BRADENTON -- Candidates in the race for the Florida House District 71 seat Thursday clashed over auto insurance and Citizens Property Insurance.
The incumbent, Rep. Jim Boyd, R-Bradenton, told the Tiger Bay Club that he was the proud sponsor of an auto insurance bill that became law during last spring's session of the Florida Legislature.
He touted it as "auto in-surance reform," that would cut costs of Personal Injury Protection coverage. PIP coverage is state-required, no-fault motor vehicle insurance.
The new law will also cut down on fraud and lower car insurance premiums, he said.
"You will see your rates go down," Boyd predicted about its effects.
But his Democratic opponent, Adam Tebrugge, called it a "big giveaway" to in-surance companies, which he said have been asking for rate increases, not decreases.
Tebrugge was also critical about how Boyd and the Legislature have handled Citizens' Property Insurance Corp., the state's "last resort" for homeowners unable to get property insurance through the private market.
Regulators this week approved a Citizens rate increase request of between 9 percent and 22 percent in Manatee County.
In answer to a question about his position on what should be done about insurance coverage for wind protection in Florida, Boyd replied that Citizens is the state's largest property carrier, with more than $500 billion worth of liabilities.
However, Citizens is still not financially prepared if Florida should have a string of storms, he said, adding, "I'm advocating adequate rates."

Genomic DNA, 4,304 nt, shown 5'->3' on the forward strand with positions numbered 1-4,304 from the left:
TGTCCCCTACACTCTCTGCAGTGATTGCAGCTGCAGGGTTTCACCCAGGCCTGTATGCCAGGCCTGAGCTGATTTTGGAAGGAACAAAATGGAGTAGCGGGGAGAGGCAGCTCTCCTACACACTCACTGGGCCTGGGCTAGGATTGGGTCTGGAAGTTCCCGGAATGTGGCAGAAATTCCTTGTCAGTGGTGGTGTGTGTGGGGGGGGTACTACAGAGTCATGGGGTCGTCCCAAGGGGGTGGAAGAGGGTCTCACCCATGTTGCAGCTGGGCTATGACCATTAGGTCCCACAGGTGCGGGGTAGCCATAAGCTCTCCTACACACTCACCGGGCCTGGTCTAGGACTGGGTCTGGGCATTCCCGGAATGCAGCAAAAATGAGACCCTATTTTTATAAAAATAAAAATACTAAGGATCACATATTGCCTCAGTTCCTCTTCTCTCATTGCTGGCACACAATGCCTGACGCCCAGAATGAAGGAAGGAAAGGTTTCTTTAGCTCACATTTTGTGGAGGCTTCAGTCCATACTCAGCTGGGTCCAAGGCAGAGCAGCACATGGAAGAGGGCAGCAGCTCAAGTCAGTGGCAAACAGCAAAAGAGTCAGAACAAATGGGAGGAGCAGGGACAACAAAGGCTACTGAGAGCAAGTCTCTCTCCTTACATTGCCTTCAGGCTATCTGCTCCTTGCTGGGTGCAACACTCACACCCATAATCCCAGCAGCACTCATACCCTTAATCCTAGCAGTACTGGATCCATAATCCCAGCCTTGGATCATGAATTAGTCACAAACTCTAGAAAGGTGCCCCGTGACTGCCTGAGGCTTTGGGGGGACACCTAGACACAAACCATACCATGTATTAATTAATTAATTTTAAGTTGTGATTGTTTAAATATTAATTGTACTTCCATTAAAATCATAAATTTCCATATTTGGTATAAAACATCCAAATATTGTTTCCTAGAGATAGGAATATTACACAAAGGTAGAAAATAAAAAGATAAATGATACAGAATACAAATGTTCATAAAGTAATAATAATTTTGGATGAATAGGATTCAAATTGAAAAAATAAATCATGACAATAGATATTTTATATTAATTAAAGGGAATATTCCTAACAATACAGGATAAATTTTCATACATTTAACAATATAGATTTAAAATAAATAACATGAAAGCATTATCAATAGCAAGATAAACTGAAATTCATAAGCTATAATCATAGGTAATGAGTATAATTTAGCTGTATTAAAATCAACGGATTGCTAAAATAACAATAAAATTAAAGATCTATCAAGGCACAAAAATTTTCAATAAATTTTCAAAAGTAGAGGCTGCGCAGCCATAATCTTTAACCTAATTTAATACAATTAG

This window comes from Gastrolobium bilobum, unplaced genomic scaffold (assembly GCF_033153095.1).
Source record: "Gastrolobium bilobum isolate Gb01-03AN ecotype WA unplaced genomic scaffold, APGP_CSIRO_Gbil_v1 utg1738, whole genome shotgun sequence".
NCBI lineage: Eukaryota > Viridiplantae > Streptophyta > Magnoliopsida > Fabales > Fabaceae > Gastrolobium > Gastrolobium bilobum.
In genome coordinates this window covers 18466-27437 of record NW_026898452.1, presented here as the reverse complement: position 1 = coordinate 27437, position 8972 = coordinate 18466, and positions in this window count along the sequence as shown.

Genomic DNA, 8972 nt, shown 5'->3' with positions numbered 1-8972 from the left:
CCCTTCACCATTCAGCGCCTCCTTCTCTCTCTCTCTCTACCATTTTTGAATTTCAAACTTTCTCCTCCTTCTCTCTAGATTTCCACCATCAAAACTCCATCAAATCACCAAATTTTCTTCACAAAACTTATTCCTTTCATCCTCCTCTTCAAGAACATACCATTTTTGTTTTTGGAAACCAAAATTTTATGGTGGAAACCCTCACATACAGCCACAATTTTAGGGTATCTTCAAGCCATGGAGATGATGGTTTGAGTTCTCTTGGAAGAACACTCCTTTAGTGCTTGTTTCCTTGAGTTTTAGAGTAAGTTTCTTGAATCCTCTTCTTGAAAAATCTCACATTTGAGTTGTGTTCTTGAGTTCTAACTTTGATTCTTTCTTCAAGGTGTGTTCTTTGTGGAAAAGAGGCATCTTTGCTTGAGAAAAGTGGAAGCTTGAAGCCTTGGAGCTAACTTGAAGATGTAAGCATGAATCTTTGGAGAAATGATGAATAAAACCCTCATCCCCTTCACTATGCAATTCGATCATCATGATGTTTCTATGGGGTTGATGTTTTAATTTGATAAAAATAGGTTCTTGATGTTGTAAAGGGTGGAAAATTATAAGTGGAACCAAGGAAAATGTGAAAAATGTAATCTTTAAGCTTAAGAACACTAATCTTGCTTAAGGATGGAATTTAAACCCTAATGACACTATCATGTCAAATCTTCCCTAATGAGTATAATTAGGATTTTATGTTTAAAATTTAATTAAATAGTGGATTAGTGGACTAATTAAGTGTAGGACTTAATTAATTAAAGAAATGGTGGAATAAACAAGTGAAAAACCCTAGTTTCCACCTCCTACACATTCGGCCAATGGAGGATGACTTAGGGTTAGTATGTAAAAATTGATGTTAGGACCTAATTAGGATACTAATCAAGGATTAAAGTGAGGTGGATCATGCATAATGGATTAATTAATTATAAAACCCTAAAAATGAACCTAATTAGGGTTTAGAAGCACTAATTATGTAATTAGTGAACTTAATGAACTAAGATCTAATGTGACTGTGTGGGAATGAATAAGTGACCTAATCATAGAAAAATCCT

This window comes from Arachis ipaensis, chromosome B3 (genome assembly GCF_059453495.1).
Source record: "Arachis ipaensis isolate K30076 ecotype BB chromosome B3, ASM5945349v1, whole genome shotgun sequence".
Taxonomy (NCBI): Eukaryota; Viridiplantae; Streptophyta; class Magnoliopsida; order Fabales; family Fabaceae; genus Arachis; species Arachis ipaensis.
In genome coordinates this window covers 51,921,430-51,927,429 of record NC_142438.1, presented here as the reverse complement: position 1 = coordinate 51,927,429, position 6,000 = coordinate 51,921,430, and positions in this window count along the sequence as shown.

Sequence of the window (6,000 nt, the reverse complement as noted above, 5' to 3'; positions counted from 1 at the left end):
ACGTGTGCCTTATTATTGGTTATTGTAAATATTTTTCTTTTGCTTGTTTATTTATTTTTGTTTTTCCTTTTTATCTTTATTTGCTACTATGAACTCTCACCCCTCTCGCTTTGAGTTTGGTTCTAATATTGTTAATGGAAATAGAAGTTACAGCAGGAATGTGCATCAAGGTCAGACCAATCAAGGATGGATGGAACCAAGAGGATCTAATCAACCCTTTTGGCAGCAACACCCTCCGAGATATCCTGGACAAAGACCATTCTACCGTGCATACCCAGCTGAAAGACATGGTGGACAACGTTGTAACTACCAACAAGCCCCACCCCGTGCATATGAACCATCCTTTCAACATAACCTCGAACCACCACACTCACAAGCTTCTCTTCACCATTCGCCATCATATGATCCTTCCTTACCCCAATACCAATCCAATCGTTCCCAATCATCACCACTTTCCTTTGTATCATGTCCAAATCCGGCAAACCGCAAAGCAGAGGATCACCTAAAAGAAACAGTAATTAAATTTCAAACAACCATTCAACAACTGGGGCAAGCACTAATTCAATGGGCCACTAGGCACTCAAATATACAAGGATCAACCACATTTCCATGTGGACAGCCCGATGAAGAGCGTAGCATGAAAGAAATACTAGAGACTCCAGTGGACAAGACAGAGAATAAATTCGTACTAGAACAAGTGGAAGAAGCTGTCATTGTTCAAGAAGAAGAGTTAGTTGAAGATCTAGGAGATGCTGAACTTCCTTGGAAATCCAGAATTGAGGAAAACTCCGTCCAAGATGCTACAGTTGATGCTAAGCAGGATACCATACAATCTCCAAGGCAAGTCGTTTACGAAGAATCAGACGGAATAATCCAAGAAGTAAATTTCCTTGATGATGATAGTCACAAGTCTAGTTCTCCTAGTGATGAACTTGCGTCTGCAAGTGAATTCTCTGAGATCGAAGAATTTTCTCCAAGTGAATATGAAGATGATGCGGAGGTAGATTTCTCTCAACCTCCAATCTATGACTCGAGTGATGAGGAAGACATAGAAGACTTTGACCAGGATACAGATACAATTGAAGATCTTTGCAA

Tebrugge said the pri-vate property insurance market has failed the state, and since Gov. Rick Scott and Boyd have taken office, their "fixes" for Citizens have also failed.
He argued that property insurance companies are sending overseas shareholders billions of dollars ginned from Florida consumers.
"Ultimately, the solution will be, we'll have to take wind (insurance) out of the private market, and move it across the state of Florida," he said.
On another topic, the two candidates expressed diametrically opposite views on Amendment 8, which will be on the Nov. 6 ballot.
The amendment would repeal a 125-year-old law barring state money from being used to fund religious institutions. Opponents to the amendment say it's an effort to expand school voucher programs and shift taxpayer funding from public to private schools.
"I am unalterably opposed to Amendment 8, and to using public dollars to fund private schools," Tebrugge said.
Boyd supports the amendment.
"I think it gives us choice, it gives parents choice," he said, adding that it ought to be allowed.
Boyd, of Bradenton, operates an insurance agency and also sells real estate. He is a former Palmetto city councilman, vice mayor and mayor.
Tebrugge, of Sarasota, has practiced law in the area for more than 27 years. He was an assistant public defender in Manatee, Sarasota and DeSoto counties before launching a private legal practice in 2009.
The newly redrawn District 71 stretches from the Sunshine Skyway Bridge in Manatee County to Siesta Drive in Sarasota County, including most voters west of the Tamiami Trail.
Sara Kennedy, Herald reporter, can be reached at 941-745-7031. Follow her on Twitter@sarawrites.com.